The innovation: evidence paradox – Is it ever really safe to fail?
The Healthy Towns program was conceived as a formative, learning program, set up to generate evidence on environmental approaches to prevention. The expectation to innovate and build the evidence base resulted in some tensions related to the use of accountability frameworks (i.e. reporting requirements, pre-identified outcomes). The accountability framework did not fit with a systems approach, as it suggested that specific outcomes are the consequence of specific processes and inputs, ignoring the unpredictability of systems change, its non-linearity and the likelihood of unintended outcomes.
“The government on the one hand they were saying ‘Look, be very creative, be very exploratory, be very developmental, let’s learn lessons from all of this’, yeah that was one of their angles which was great, we were very much in favour of that. However, on the other side the same people were saying ‘Look we want it all tied down in great detail, you know in the old style in terms of inputs, processes, outputs and stuff’ and that didn’t really match up too well.” Program Manager
Pressure to produce certain outcomes (in too short a timeframe) acted as a disincentive to exploring innovative new strategies, where the benefits might be greater but the risk of failure is quite high. In effect, the accountability framework perpetuated conservative practices, and was at odds with the program’s imperative to innovate.
In our economically stringent climate characterised by change, competition and complexity, public health is grappling to balance best practice (evidence-based) and innovation (evidence-generating). One participant mooted a 70:30 split. There is no magic formula, however it is clear that the world is changing and public health needs to respond. We must continue to do what we know works, whilst developing truly innovative approaches to prevention. In order to do this, we need to be comfortable with failure and have accountability frameworks in place to reflect this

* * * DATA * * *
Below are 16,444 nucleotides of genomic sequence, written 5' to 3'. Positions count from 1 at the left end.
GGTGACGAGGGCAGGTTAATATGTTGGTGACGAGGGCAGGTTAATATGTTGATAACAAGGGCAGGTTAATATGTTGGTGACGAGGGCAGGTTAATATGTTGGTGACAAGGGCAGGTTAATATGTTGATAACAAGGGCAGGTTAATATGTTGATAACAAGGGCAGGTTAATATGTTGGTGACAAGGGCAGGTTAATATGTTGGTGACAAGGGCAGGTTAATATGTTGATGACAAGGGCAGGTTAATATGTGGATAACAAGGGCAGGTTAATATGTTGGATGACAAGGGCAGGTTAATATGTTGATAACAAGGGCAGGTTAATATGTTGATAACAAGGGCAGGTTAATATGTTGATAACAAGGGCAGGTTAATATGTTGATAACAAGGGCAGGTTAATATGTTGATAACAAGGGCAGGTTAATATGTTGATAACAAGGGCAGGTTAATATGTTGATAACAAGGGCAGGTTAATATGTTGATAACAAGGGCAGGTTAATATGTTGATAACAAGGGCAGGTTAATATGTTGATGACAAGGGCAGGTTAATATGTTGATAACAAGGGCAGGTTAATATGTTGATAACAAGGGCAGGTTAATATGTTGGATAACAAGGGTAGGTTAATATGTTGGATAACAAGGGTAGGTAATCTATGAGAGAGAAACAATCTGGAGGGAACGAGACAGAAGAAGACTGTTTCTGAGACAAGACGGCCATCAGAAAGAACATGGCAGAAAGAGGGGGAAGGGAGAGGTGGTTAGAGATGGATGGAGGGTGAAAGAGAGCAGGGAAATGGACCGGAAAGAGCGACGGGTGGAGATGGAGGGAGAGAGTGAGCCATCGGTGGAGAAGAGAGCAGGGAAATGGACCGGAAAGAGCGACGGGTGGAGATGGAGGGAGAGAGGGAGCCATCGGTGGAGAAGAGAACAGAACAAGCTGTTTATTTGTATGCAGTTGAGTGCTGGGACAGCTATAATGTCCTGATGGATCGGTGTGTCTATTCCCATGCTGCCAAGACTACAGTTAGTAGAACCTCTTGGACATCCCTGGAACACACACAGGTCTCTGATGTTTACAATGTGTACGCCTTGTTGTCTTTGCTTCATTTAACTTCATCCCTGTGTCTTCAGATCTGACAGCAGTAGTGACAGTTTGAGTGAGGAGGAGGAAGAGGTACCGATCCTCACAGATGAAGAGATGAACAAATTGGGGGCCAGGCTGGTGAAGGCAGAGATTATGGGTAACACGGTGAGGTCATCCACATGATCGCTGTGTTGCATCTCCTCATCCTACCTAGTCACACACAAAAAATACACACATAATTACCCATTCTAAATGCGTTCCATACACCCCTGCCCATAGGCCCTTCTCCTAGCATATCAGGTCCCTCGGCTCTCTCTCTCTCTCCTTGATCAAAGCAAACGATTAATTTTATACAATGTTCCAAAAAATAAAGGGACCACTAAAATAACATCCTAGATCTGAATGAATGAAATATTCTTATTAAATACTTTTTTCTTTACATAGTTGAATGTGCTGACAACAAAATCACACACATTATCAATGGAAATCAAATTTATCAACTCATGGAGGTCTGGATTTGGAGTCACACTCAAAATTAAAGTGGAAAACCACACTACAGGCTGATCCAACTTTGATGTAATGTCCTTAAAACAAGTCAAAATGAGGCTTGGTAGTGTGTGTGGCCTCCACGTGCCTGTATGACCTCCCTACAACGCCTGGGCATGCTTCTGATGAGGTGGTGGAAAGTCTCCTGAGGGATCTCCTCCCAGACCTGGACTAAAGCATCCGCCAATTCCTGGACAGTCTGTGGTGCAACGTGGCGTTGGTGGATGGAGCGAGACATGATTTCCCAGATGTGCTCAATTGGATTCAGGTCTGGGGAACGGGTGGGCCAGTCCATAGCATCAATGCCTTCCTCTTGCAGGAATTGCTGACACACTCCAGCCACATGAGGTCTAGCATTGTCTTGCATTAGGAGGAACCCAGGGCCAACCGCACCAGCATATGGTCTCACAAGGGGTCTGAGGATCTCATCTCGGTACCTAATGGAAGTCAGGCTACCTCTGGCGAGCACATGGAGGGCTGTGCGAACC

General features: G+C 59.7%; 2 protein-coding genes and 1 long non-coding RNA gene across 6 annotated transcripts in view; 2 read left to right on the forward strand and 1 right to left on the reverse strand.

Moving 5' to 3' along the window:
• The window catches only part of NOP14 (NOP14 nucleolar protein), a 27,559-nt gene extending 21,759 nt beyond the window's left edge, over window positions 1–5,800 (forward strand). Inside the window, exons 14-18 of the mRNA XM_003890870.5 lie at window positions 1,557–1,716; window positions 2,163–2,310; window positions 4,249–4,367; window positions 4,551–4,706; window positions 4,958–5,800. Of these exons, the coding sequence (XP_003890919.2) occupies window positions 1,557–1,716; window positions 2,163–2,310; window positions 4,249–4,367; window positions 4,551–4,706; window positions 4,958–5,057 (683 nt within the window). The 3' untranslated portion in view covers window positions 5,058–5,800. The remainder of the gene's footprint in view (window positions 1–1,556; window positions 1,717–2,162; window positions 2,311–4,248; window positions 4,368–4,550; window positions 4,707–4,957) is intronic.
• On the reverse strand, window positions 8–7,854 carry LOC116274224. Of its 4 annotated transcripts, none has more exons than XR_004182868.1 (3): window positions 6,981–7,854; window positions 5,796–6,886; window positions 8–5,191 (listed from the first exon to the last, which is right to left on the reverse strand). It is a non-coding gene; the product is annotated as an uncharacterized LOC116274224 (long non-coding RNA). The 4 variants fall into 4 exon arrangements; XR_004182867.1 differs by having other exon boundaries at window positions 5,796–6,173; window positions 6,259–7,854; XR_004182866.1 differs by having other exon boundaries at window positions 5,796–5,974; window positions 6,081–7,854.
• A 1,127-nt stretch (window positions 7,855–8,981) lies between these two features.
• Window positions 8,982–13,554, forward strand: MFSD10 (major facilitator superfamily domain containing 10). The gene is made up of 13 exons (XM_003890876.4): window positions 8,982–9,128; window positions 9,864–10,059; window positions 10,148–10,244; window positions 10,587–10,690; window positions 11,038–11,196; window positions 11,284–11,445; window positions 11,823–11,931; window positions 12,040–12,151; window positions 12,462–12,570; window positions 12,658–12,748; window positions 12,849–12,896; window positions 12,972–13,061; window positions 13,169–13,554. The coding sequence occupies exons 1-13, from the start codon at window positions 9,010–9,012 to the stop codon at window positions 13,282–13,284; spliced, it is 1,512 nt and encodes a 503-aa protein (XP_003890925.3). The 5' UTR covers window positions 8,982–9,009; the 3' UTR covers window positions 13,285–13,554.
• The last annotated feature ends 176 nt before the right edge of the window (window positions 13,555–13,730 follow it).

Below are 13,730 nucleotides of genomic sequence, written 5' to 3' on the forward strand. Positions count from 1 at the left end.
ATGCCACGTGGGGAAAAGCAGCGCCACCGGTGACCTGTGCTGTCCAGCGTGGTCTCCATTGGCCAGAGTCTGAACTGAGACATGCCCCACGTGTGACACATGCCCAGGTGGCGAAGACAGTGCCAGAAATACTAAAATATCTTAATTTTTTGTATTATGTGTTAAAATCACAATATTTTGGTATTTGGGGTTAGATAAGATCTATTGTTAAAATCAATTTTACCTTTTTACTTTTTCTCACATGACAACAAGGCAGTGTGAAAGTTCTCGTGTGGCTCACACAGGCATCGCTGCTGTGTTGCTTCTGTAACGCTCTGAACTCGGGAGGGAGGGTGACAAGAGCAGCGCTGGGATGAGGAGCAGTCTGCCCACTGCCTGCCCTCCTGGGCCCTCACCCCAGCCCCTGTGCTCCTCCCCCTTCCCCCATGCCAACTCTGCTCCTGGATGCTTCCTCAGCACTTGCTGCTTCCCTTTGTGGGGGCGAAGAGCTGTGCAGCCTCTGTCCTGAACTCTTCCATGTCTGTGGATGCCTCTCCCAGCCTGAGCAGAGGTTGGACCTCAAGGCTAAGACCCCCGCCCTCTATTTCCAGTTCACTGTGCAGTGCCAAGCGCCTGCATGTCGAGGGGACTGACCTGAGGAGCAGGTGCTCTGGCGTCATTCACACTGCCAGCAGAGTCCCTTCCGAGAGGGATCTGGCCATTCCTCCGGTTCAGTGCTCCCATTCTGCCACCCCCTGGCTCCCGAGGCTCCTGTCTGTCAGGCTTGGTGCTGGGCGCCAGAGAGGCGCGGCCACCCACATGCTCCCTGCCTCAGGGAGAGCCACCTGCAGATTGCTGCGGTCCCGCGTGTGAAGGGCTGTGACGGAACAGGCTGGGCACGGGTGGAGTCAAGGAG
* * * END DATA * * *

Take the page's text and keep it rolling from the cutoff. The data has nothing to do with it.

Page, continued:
A comprehensive and sustained approach to tackling obesity is required.
Those of us working in public health know all too well that change is best achieved using a comprehensive multi-pronged approach, and it is heartening to see this evident in initiatives such as Healthy Together Victoria. Public health also needs sustained effort and investment.
The Healthy Towns program was funded for a period of two years and five months, which was seen by local stakeholders as too short and reflective of ‘quick fix’ political expectations; those at the national level thought it long enough. We know from experience in tobacco control and skin cancer prevention that achieving sustained population level change requires a comprehensive and sustained approach. This is particularly pertinent to note at a time when Australian politics are volatile and prevention continues to be afforded a low priority and experience fluctuating commitment, as demonstrated by the recent termination of the National Partnership Agreement on Preventive Health.
Finally, obesity has been a national health priority area since 2008 which begs the question: where is Australia’s national obesity prevention strategy?
Rebecca Zosel is a public health practitioner, advocate and consultant. Follow her on Twitter at @rzosel.
Healthy Towns program reading:
- Goodwin et al. How can planning add value to obesity prevention programmes? Planning and planners in the Healthy Towns programme in England (2014) Health & Place 30 120-126
- Sautkina et al. Lost in translation? Theory, policy and practice in systems-based environmental approaches to obesity prevention in the Healthy Towns programme in England (2014) Health & Place 29 60-66
- Goodwin et al. The role and status of evidence and innovation in the Healthy Towns programme in England: qualitative stakeholder interview study (2013) JECH 67 106-112
- Ogilvie et al. An evaluability assessment framework for complex public health interventions: five questions for researchers, funders and policymakers (2011) The Millbank Quarterly 86 206-215.